GlusterFS Ganeti support

This document describes the plan for adding GlusterFS support inside Ganeti.


The aim is to let Ganeti support GlusterFS as one of its backend storage. This includes three aspects to finish:

  • Add Gluster as a storage backend.
  • Make sure Ganeti VMs can use GlusterFS backends in userspace mode (for newer QEMU/KVM which has this support) and otherwise, if possible, through some kernel exported block device.
  • Make sure Ganeti can configure GlusterFS by itself, by just joining storage space on new nodes to a GlusterFS nodes pool. Note that this may need another design document that explains how it interacts with storage pools, and that the node might or might not host VMs as well.


There are two possible ways to implement “GlusterFS Ganeti Support”. One is GlusterFS as one of external backend storage, the other one is realizing GlusterFS inside Ganeti, that is, as a new disk type for Ganeti. The benefit of the latter one is that it would not be opaque but fully supported and integrated in Ganeti, which would not need to add infrastructures for testing/QAing and such. Having it internal we can also provide a monitoring agent for it and more visibility into what’s going on. For these reasons, GlusterFS support will be added directly inside Ganeti.

Implementation Plan

Ganeti Side

To realize an internal storage backend for Ganeti, one should realize BlockDev class in ganeti/lib/storage/ that is a specific class including create, remove and such. These functions should be realized in ganeti/lib/storage/ Actually, the differences between implementing inside and outside (external) Ganeti are how to finish these functions in BlockDev class and how to combine with Ganeti itself. The internal implementation is not based on external scripts and combines with Ganeti in a more compact way. RBD patches may be a good reference here. Adding a backend storage steps are as follows:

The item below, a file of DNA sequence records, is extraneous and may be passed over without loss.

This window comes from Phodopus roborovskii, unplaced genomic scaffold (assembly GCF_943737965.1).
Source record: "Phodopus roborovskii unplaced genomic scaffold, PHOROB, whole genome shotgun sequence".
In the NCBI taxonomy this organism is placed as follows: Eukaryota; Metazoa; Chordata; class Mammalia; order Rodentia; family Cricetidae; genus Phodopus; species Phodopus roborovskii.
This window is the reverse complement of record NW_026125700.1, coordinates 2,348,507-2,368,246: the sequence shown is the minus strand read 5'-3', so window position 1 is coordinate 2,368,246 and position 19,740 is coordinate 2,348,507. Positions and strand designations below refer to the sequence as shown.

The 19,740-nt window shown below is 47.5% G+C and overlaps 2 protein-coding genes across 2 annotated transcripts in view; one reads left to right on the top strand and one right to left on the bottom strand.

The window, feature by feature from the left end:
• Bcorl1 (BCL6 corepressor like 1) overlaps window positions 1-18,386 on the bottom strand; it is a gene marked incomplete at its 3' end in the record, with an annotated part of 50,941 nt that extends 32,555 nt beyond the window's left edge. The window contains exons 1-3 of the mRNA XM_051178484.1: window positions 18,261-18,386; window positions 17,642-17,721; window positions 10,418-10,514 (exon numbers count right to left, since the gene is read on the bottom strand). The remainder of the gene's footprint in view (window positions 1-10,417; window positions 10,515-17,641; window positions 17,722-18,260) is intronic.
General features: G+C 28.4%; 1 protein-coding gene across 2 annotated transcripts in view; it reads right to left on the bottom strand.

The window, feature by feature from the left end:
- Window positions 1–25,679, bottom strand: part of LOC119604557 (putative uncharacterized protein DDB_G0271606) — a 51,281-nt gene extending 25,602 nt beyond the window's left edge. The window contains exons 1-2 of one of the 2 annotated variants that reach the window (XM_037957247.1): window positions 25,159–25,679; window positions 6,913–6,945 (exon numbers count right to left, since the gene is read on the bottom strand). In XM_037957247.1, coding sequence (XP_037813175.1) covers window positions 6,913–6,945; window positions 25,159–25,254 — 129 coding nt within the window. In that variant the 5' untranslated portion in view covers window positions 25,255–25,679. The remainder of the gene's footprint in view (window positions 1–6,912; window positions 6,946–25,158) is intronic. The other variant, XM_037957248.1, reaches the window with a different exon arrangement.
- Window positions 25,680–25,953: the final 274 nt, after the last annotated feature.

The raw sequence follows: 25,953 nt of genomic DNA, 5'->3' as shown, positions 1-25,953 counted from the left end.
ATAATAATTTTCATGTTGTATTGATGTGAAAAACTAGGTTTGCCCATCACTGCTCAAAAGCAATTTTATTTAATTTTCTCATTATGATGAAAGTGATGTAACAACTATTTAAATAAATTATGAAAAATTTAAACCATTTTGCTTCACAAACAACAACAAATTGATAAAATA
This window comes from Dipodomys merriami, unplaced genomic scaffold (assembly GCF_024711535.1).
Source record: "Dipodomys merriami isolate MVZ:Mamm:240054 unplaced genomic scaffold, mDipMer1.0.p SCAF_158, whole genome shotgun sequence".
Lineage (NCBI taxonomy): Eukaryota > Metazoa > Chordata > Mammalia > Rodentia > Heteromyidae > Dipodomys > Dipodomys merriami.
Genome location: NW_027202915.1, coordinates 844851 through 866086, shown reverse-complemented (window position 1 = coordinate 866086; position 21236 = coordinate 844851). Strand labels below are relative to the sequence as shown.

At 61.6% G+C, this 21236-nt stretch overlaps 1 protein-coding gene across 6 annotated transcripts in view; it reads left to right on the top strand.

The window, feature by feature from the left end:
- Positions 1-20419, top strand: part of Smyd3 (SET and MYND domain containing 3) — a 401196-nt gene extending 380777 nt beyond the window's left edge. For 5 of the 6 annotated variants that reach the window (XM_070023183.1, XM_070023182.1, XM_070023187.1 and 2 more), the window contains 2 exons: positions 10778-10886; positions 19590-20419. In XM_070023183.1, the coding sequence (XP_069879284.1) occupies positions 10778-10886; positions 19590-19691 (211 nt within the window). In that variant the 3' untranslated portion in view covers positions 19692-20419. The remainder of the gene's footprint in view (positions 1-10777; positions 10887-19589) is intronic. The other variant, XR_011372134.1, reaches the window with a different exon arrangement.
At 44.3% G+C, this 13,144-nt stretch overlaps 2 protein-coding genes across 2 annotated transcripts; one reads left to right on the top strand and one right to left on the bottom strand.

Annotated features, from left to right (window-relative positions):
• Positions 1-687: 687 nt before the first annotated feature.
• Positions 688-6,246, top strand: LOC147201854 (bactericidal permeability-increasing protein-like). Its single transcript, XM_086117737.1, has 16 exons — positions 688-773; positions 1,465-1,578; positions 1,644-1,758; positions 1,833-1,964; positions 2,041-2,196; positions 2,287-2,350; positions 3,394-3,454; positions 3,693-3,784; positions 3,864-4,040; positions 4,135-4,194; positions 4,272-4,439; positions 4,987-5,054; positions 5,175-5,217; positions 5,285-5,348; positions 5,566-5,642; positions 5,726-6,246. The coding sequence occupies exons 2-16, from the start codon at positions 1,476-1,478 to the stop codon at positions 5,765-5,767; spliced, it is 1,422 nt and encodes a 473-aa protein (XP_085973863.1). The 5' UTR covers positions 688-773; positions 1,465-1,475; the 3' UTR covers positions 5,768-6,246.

• Implement the BlockDev interface in
  • Add the logic in cmdlib (eg, migration, verify).
  • Add the new storage type name to constants.
  • Modify objects.Disk to support GlusterFS storage type.
  • The implementation will be performed similarly to the RBD one (see commit 7181fba).

GlusterFS side

GlusterFS is a distributed file system implemented in user space. The way to access GlusterFS namespace is via FUSE based Gluster native client except NFS and CIFS. The efficiency of this way is lower because the data would be pass the kernel space and then come to user space. Now, there are two specific enhancements:

  • A new library called libgfapi is now available as part of GlusterFS that provides POSIX-like C APIs for accessing Gluster volumes. libgfapi support will be available from GlusterFS-3.4 release.
  • QEMU/KVM (starting from QEMU-1.3) will have GlusterFS block driver that uses libgfapi and hence there is no FUSE overhead any longer when QEMU/KVM works with VM images on Gluster volumes.

Proposed implementation

QEMU/KVM includes support for GlusterFS and Ganeti could support GlusterFS through QEMU/KVM. However, this way could just let VMs of QEMU/KVM use GlusterFS backend storage but not other VMs like XEN and such. There are two parts that need to be implemented for supporting GlusterFS inside Ganeti so that it can not only support QEMU/KVM VMs, but also XEN and other VMs. One part is GlusterFS for XEN VM, which is similar to sharedfile disk template. The other part is GlusterFS for QEMU/KVM VM, which is supported by the GlusterFS driver for QEMU/KVM. After gnt-instance add -t gluster command is executed, the added instance should be checked. If the instance is a XEN VM, it would run the GlusterFS sharedfile way. However, if the instance is a QEMU/KVM VM, it would run the QEMU/KVM + GlusterFS way. For the first part (GlusterFS for XEN VMs), sharedfile disk template would be a good reference. For the second part (GlusterFS for QEMU/KVM VMs), RBD disk template would be a good reference. The first part would be finished at first and then the second part would be completed, which is based on the first part.